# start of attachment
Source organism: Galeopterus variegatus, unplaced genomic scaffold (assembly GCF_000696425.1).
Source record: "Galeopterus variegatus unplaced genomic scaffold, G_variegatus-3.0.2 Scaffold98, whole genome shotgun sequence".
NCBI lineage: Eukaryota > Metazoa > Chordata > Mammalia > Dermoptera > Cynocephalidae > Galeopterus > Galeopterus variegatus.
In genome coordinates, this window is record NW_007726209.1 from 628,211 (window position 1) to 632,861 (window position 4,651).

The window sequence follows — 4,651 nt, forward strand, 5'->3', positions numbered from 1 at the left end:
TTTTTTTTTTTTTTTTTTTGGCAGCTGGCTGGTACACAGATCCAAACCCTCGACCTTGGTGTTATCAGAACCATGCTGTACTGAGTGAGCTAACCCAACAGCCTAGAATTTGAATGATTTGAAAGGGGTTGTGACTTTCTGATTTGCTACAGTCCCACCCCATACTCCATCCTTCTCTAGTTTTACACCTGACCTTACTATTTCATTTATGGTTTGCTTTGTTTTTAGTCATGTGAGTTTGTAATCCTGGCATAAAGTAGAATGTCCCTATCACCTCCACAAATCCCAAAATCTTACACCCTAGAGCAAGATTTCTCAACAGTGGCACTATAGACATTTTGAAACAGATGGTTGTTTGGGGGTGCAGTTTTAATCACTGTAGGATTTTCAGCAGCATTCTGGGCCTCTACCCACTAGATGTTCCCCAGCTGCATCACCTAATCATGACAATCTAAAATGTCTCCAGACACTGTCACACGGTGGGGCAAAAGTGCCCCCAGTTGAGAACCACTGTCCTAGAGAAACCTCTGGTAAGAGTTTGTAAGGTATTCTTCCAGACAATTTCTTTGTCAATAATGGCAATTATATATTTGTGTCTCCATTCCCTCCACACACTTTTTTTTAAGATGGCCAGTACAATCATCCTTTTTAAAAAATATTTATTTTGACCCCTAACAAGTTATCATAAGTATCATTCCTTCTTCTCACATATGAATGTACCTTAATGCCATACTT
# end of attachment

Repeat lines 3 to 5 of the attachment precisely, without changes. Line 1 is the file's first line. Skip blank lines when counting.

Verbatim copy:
NCBI lineage: Eukaryota > Metazoa > Chordata > Mammalia > Dermoptera > Cynocephalidae > Galeopterus > Galeopterus variegatus.
In genome coordinates, this window is record NW_007726209.1 from 628,211 (window position 1) to 632,861 (window position 4,651).

The window sequence follows — 4,651 nt, forward strand, 5'->3', positions numbered from 1 at the left end: